Original artist giving Sequoyah statue a facelift 

by Sep 20, 2019A&E, COMMUNITY sgadugi

Peter Wolf Toth begins work on refurbishing the Sequoyah statue in front of the Museum of the Cherokee Indian on the afternoon of Thursday, Sept. 19. He completed the statue almost 30 years ago. (SCOTT MCKIE B.P./One Feather photos)





Chisel in hand, a noted sculptor and artist climbed atop a piece that was dedicated in Cherokee nearly 30 years ago.  Pete Wolf Toth, creator of the giant Sequoyah statue that has sat proudly in front of the Museum of the Cherokee Indian since September 1989, began work on refurbishing the work and giving it a facelift on the afternoon of Thursday, Sept. 19. 

Born in Hungary, Toth immigrated to the United States when he was a child; his family settling in Akron, Ohio.  “I’ve always had a great admiration for Native people, and I found out what they don’t teach in school – of all of the atrocities and the terrible things that happened to the Native people.” 

The idea of carving giant statues recognizing and honoring Native Americans formulated in Toth’s mind since he was young.  While in California after having left the University of Akron, he was inspired by a cliffside in which he saw the image of a Native man. Several months later, he had finished the first of what would come to be known as his Trail of the Whispering Giants – a total of 73 giant wood and stone carvings in all 50 U.S. states as well as some in Canada and one in his homeland of Hungary.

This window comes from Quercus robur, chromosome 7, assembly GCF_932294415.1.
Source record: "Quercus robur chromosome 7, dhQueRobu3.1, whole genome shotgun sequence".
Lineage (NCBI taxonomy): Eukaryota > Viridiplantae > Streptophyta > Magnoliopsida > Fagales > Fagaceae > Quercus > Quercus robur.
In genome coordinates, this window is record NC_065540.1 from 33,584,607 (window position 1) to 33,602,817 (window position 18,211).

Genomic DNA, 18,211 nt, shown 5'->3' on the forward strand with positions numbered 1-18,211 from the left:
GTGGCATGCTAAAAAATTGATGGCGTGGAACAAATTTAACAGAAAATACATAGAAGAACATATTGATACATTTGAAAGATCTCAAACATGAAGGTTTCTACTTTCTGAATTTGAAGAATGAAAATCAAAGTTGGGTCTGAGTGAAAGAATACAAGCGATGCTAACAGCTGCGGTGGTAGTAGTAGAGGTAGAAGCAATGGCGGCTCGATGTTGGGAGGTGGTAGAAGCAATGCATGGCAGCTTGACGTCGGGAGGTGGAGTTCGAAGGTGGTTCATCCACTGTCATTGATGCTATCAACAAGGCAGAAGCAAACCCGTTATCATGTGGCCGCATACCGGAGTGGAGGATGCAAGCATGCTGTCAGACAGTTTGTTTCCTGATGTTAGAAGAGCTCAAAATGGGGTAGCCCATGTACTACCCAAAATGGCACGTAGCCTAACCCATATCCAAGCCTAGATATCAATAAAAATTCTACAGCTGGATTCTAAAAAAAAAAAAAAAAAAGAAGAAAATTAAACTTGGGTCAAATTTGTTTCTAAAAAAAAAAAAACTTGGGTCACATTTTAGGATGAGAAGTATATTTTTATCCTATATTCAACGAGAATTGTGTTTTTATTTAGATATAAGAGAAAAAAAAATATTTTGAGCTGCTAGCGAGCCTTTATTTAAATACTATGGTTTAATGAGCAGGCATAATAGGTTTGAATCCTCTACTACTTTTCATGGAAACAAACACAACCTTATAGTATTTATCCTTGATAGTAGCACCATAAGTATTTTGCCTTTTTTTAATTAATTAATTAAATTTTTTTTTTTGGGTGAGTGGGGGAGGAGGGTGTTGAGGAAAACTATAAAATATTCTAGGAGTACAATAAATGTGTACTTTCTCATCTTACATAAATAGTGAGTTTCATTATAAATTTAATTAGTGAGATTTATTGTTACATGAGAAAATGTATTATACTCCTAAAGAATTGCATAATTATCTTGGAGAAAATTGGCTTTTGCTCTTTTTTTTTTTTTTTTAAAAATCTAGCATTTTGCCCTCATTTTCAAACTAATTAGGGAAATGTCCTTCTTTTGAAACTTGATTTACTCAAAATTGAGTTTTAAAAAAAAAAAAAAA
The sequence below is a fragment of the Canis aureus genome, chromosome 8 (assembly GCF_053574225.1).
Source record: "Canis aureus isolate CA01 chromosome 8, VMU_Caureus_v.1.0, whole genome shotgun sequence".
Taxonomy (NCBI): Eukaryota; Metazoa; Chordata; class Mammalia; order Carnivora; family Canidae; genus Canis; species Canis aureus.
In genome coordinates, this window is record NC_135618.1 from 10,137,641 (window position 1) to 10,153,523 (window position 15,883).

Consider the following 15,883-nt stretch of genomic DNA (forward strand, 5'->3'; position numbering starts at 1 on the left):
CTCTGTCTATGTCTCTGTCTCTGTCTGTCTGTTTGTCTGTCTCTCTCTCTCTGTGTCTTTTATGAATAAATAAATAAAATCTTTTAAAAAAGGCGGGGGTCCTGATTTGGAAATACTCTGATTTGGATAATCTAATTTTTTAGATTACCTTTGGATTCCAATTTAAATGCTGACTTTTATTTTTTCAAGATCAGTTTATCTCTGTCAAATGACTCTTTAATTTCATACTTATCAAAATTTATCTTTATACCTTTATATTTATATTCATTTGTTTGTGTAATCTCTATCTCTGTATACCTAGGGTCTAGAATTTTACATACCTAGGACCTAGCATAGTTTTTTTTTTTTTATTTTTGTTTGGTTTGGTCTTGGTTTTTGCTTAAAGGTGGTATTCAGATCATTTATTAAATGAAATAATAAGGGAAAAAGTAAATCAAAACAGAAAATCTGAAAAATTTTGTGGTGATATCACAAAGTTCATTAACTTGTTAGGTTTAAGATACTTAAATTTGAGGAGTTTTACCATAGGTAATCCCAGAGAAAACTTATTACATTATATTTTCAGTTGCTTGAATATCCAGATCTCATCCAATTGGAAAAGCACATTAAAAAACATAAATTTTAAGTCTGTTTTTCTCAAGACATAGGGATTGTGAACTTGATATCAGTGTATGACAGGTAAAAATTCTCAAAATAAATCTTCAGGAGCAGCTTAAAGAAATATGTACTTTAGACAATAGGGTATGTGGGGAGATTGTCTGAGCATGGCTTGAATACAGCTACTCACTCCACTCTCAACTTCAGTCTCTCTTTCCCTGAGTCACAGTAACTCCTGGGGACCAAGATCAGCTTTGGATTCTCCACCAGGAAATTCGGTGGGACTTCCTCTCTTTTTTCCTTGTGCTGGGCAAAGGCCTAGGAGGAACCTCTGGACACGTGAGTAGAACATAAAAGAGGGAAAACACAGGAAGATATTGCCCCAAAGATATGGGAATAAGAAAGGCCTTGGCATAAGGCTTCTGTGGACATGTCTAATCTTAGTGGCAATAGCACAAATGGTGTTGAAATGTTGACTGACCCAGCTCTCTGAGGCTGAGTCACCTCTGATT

That first carving was made at Wind & Sea Beach in La Jolla, Calif. and is entitled “Scarfaced Indian”.  His next one was in Akron, Ohio followed by Deland, Fla. and so on and so on.  

Toth sees faces in the medium that he uses, and he lets each statue or carving take shape, literally, on its own accord.  For his second carving, in Akron, he described looking around for a large stone similar to the one he carved in California.  “I was driving through a park and I saw a dead elm tree, and I figured, well, if I can’t find stone, I’ll use wood.  Not only that, I think it’s more poignant and more representative of Native Americans because everything living is honored and respected by Native culture…I intertwined the spirit of the tree with the spirit of the Indian.”  

The Sequoyah statue is number 63 on his list.  Toth was invited to make a statue to honor Cherokee people by the late Beloved Man Principal Chief Robert S. Youngdeer.  The placard which sits in front of the statue to this day states it was carved from “a single, giant California Sequoi (Redwood) log which was donated and shipped by Georgia-Pacific”.  

All of his statues are different and vary in size, appearance, and complexity, “Some of this size took up to half a year, and I remember this took less.  Some of the statues are more simple, some are more intricate.”  

Of the refurbishment of the Sequoyah statue, he said. “When I work on one of my statues, I check primarily first for decay and other associate problems.  My plan here is to give it a total overall facelift, and I will look very carefully when I get to the top to make sure there aren’t any problems that would endanger its longevity.” 

He said the refurbishing process usually takes from two to six weeks.  “It appears to be in very, very solid shape.”  

Toth plans to continue working on new additions to his Trail of the Whispering Giants in places like South America, India, Cambodia, Africa, and more.  “They are all representative and honoring of the Indigenous people of a state, a province, a country, or an island.”